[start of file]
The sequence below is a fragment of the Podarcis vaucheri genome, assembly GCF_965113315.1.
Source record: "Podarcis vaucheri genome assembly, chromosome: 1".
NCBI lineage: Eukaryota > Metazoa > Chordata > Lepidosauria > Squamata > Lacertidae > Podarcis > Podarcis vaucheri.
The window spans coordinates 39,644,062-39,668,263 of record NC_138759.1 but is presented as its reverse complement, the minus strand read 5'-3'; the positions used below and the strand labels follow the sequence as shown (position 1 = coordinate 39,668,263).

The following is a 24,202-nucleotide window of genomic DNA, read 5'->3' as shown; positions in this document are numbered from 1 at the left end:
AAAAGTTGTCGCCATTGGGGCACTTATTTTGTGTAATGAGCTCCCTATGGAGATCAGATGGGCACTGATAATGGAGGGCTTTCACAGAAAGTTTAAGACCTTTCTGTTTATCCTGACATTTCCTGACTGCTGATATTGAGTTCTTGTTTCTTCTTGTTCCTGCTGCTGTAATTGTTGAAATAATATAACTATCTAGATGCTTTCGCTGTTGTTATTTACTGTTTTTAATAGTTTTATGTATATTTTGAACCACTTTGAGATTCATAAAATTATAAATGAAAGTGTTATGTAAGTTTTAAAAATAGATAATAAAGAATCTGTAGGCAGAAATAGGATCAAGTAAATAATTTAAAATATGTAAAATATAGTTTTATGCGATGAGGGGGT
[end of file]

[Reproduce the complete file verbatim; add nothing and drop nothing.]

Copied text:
The sequence below is a fragment of the Podarcis vaucheri genome, assembly GCF_965113315.1.
Source record: "Podarcis vaucheri genome assembly, chromosome: 1".
NCBI lineage: Eukaryota > Metazoa > Chordata > Lepidosauria > Squamata > Lacertidae > Podarcis > Podarcis vaucheri.
The window spans coordinates 39,644,062-39,668,263 of record NC_138759.1 but is presented as its reverse complement, the minus strand read 5'-3'; the positions used below and the strand labels follow the sequence as shown (position 1 = coordinate 39,668,263).

The following is a 24,202-nucleotide window of genomic DNA, read 5'->3' as shown; positions in this document are numbered from 1 at the left end:
AAAAGTTGTCGCCATTGGGGCACTTATTTTGTGTAATGAGCTCCCTATGGAGATCAGATGGGCACTGATAATGGAGGGCTTTCACAGAAAGTTTAAGACCTTTCTGTTTATCCTGACATTTCCTGACTGCTGATATTGAGTTCTTGTTTCTTCTTGTTCCTGCTGCTGTAATTGTTGAAATAATATAACTATCTAGATGCTTTCGCTGTTGTTATTTACTGTTTTTAATAGTTTTATGTATATTTTGAACCACTTTGAGATTCATAAAATTATAAATGAAAGTGTTATGTAAGTTTTAAAAATAGATAATAAAGAATCTGTAGGCAGAAATAGGATCAAGTAAATAATTTAAAATATGTAAAATATAGTTTTATGCGATGAGGGGGT